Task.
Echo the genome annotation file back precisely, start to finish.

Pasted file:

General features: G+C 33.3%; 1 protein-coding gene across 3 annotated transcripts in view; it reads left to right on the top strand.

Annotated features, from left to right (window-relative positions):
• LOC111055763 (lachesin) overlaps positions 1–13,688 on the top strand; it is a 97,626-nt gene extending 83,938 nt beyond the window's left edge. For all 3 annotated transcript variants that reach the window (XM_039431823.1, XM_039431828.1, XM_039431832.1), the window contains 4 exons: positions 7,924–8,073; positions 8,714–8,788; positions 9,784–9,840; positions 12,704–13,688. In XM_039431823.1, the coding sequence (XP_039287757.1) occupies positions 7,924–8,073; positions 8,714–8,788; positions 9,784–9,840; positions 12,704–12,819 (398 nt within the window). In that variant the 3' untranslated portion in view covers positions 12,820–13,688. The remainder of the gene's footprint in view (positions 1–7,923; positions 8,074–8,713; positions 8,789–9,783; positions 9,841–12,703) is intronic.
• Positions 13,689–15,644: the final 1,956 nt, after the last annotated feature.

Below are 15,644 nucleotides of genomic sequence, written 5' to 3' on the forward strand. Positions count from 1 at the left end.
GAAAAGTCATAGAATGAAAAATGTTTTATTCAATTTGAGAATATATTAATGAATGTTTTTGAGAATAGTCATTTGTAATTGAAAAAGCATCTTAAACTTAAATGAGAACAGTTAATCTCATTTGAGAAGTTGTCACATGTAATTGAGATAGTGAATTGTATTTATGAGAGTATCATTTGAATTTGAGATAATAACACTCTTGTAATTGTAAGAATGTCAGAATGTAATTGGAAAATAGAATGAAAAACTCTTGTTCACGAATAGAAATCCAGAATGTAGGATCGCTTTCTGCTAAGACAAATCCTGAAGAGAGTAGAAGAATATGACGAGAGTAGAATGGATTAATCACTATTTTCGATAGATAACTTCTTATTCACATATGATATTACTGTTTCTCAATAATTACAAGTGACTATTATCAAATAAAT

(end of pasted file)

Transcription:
General features: G+C 33.3%; 1 protein-coding gene across 3 annotated transcripts in view; it reads left to right on the top strand.

Annotated features, from left to right (window-relative positions):
• LOC111055763 (lachesin) overlaps positions 1–13,688 on the top strand; it is a 97,626-nt gene extending 83,938 nt beyond the window's left edge. For all 3 annotated transcript variants that reach the window (XM_039431823.1, XM_039431828.1, XM_039431832.1), the window contains 4 exons: positions 7,924–8,073; positions 8,714–8,788; positions 9,784–9,840; positions 12,704–13,688. In XM_039431823.1, the coding sequence (XP_039287757.1) occupies positions 7,924–8,073; positions 8,714–8,788; positions 9,784–9,840; positions 12,704–12,819 (398 nt within the window). In that variant the 3' untranslated portion in view covers positions 12,820–13,688. The remainder of the gene's footprint in view (positions 1–7,923; positions 8,074–8,713; positions 8,789–9,783; positions 9,841–12,703) is intronic.
• Positions 13,689–15,644: the final 1,956 nt, after the last annotated feature.

Below are 15,644 nucleotides of genomic sequence, written 5' to 3' on the forward strand. Positions count from 1 at the left end.
GAAAAGTCATAGAATGAAAAATGTTTTATTCAATTTGAGAATATATTAATGAATGTTTTTGAGAATAGTCATTTGTAATTGAAAAAGCATCTTAAACTTAAATGAGAACAGTTAATCTCATTTGAGAAGTTGTCACATGTAATTGAGATAGTGAATTGTATTTATGAGAGTATCATTTGAATTTGAGATAATAACACTCTTGTAATTGTAAGAATGTCAGAATGTAATTGGAAAATAGAATGAAAAACTCTTGTTCACGAATAGAAATCCAGAATGTAGGATCGCTTTCTGCTAAGACAAATCCTGAAGAGAGTAGAAGAATATGACGAGAGTAGAATGGATTAATCACTATTTTCGATAGATAACTTCTTATTCACATATGATATTACTGTTTCTCAATAATTACAAGTGACTATTATCAAATAAAT